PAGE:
Study Shows Strong Link between Obesity and Mortality
The largest study of its kind has confirmed a strong association between overweight and obesity and an increased risk of death. The study also identified a range of body-mass index (BMI) at which mortality risk is lowest, confirming earlier studies indicating that people who are in the normal weight range have a significantly lower risk of dying from a host of causes compared with those who are overweight. The findings were published December 2 in the New England Journal of Medicine.
Obesity and overweight continue to be major health problems in the United States. Approximately two-thirds of the adult U.S. population are overweight or obese, meaning that they have a BMI of 25 or higher.
Researchers from NCI and other NIH institutes, as well as from other U.S. and foreign health agencies and universities, pooled data on 1.46 million people from 19 long-term prospective cohort studies. The participants in these cohort studies were white and from more industrialized countries, limiting the extent to which the findings can be extrapolated to other populations, the researchers explained. The analysis focused on participants who had never smoked and did not have cardiovascular disease or cancer at study entry, eliminating “potentially strong confounders” of mortality risk that have affected some earlier studies, explained the study’s lead author, Dr. Amy Berrington de Gonzalez of NCI’s Division of Epidemiology and Cancer Genetics.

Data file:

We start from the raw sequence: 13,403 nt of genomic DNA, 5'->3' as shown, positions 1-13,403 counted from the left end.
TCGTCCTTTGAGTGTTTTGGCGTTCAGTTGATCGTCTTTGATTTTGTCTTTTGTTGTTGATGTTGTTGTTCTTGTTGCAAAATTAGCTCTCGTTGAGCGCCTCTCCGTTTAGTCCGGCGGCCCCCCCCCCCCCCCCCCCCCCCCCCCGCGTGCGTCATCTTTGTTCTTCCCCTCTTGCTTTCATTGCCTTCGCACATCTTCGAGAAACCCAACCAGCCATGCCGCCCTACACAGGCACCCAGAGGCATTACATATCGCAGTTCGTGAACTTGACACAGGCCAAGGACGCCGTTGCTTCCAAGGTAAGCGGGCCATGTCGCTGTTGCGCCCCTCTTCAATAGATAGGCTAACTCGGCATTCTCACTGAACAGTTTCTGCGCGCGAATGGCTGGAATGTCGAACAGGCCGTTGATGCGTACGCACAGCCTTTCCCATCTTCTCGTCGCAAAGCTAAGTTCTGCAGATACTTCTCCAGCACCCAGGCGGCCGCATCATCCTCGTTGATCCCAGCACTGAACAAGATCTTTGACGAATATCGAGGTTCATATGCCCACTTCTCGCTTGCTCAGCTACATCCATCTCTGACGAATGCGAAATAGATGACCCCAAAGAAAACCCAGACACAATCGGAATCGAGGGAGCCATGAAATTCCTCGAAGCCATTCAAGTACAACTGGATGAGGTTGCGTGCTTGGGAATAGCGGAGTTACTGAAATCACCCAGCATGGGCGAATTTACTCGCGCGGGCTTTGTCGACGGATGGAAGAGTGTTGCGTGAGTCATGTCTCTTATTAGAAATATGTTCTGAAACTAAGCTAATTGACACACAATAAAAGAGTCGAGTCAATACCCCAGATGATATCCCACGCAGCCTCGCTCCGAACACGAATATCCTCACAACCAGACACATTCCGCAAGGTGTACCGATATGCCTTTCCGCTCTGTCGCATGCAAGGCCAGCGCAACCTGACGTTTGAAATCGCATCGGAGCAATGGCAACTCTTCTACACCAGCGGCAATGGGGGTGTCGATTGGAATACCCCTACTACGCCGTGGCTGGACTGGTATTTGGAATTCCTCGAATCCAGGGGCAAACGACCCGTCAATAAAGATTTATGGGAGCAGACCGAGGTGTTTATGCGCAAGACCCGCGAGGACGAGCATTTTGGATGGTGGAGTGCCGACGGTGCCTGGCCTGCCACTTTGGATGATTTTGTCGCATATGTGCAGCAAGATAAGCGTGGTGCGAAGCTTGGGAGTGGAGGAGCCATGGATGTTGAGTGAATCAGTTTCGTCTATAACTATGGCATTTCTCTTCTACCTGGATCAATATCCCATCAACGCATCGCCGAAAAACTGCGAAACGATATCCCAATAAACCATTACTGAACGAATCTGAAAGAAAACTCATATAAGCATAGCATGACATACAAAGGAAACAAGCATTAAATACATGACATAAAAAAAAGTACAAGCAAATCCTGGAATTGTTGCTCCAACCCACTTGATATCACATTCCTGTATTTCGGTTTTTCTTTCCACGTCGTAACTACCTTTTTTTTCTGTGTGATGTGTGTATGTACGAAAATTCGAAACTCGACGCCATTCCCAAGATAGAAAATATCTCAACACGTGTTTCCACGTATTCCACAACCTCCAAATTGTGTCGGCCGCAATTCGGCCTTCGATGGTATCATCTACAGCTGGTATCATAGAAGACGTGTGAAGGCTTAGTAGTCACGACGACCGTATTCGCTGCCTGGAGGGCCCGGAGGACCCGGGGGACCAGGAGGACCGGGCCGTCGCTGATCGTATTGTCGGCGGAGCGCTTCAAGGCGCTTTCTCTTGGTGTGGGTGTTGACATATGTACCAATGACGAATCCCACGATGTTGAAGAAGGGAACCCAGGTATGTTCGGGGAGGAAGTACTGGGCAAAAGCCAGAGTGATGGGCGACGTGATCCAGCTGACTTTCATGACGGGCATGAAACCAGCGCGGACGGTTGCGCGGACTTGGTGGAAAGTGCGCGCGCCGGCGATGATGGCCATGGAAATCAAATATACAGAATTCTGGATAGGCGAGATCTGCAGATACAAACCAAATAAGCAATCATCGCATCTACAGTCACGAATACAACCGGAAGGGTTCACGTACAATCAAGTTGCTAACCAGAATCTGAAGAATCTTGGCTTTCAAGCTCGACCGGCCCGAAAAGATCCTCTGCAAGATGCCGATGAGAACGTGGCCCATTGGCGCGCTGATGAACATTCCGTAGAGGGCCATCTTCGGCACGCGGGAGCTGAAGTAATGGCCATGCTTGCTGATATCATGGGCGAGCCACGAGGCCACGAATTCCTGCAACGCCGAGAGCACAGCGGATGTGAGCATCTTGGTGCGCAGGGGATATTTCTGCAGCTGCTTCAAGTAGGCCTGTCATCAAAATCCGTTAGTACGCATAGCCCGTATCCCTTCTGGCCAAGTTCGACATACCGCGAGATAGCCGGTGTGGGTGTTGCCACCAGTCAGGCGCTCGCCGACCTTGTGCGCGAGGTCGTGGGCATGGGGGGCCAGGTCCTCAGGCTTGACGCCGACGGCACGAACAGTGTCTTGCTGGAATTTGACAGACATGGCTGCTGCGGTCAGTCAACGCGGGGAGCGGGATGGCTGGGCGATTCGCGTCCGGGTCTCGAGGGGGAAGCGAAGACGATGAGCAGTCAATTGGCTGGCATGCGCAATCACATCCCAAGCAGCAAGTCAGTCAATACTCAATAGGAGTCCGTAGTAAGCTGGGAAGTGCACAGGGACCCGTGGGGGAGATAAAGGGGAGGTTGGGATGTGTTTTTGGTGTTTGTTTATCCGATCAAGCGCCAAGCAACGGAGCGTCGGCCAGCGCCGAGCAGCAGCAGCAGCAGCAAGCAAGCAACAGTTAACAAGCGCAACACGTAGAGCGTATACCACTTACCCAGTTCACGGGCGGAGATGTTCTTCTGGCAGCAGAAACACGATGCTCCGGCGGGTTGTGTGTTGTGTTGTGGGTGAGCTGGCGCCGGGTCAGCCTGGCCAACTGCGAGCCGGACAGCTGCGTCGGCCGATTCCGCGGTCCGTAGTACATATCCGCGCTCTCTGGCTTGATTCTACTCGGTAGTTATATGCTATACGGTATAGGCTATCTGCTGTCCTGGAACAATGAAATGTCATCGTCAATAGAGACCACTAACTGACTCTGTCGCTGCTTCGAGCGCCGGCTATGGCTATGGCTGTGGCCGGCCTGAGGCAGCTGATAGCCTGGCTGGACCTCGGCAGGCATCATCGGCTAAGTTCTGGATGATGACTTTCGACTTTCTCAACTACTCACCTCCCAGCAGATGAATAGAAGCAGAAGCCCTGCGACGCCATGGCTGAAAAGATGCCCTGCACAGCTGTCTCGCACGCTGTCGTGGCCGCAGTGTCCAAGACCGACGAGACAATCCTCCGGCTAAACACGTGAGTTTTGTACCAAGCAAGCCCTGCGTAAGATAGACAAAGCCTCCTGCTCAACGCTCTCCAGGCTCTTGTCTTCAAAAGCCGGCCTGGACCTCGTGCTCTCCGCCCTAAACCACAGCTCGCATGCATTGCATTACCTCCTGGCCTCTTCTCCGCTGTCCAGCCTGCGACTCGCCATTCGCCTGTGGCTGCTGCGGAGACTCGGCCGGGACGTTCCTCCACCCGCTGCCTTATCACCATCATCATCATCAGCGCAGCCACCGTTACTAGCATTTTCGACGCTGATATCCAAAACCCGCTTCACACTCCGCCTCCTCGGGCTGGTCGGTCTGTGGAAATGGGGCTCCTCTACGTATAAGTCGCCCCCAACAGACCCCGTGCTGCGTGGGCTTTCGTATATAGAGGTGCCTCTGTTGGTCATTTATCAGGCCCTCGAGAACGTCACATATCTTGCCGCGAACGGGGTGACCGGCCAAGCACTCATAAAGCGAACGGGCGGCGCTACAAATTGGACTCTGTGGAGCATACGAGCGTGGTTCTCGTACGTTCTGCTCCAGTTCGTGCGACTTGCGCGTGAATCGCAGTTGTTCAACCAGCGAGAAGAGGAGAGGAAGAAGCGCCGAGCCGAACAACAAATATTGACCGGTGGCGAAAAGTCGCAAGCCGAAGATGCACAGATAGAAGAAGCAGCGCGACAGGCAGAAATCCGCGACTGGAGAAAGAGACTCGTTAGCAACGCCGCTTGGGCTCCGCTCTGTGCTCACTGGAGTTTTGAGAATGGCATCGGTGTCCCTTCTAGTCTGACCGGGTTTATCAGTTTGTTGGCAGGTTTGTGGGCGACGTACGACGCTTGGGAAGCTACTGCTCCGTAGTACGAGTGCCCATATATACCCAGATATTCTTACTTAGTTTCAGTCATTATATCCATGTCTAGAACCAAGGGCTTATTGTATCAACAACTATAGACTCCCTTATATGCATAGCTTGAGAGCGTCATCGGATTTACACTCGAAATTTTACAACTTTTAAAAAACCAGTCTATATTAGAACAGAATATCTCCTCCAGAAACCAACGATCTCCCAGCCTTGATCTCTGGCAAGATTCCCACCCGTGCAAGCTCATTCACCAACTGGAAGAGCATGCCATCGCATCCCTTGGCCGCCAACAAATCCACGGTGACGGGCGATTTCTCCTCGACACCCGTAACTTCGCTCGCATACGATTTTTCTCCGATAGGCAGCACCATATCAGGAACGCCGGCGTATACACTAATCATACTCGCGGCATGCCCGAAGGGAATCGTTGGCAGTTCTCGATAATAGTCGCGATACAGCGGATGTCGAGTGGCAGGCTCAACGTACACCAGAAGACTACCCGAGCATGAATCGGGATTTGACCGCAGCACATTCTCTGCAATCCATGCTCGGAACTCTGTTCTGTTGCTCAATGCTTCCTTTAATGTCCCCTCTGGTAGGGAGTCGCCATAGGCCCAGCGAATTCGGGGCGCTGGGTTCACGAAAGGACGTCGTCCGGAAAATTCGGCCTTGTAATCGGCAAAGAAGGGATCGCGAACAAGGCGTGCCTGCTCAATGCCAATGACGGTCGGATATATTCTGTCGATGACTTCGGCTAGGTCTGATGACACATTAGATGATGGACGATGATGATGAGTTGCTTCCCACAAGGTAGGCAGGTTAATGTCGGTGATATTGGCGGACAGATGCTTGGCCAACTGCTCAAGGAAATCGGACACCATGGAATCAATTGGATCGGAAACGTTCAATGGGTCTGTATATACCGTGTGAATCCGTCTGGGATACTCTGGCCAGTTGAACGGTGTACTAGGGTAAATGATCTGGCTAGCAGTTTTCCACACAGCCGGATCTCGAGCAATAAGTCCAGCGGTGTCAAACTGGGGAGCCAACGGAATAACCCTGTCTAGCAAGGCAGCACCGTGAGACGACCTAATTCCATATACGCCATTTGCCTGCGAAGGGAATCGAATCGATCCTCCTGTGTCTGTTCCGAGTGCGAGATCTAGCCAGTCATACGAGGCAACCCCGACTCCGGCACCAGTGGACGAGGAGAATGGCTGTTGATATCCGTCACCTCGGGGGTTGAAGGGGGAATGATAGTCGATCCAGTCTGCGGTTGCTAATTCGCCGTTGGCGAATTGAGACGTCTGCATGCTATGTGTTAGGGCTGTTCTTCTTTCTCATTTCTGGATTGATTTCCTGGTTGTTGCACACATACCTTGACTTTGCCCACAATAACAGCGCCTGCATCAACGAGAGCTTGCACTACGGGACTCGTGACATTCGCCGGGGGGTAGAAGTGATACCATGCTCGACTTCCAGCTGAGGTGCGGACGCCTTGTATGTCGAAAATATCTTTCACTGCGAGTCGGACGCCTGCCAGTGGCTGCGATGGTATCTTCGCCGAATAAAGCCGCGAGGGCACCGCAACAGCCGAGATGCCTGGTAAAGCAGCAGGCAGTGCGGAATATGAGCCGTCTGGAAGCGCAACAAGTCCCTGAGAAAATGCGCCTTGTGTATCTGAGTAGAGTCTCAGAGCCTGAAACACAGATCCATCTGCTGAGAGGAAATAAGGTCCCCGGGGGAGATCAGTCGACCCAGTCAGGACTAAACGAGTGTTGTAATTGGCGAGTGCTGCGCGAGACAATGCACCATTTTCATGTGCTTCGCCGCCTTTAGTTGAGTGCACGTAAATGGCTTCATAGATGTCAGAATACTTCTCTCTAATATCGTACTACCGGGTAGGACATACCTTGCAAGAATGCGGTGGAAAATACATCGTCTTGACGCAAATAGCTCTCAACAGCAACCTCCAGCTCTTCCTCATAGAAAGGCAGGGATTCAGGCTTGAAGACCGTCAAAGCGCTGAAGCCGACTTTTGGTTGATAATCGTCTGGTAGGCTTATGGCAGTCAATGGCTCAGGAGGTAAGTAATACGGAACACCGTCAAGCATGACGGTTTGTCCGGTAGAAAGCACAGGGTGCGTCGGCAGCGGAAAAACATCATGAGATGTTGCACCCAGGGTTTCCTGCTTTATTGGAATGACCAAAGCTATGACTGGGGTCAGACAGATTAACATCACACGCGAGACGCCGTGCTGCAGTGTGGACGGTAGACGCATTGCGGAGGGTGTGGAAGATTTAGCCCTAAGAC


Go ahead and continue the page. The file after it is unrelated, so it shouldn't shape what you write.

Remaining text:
Overall, the lowest mortality risk was seen for those with a BMI between 20 and 24.9. Above that level, every 5-unit increase in BMI increased the risk of death by 31 percent. The risk of death was substantially elevated in the severely obese, those with a BMI of 40 or higher. Women who fell into this category had a 2.5-fold higher risk of death compared with women in the lowest risk BMI range. The risk relationship was similar for men.
Across the BMI levels that correspond with overweight and obesity, the relationship between BMI and mortality was strongest for participants who were younger than 50 at study entry, Dr. Berrington de Gonzalez added.
Although the cancer-specific mortality risk was smaller than the mortality risk associated with cardiovascular disease, the study only assessed overall cancer risk, she said. “Based on previous studies, we know that the relationship between obesity and cancer varies by cancer type,” she continued. So, while obesity is strongly associated with an increased risk of postmenopausal breast cancer and renal cancer, for example, it is not associated with some other cancers. As a result, when cancer is considered as a single disease, the overall association is weaker, Dr. Berrington de Gonzalez said.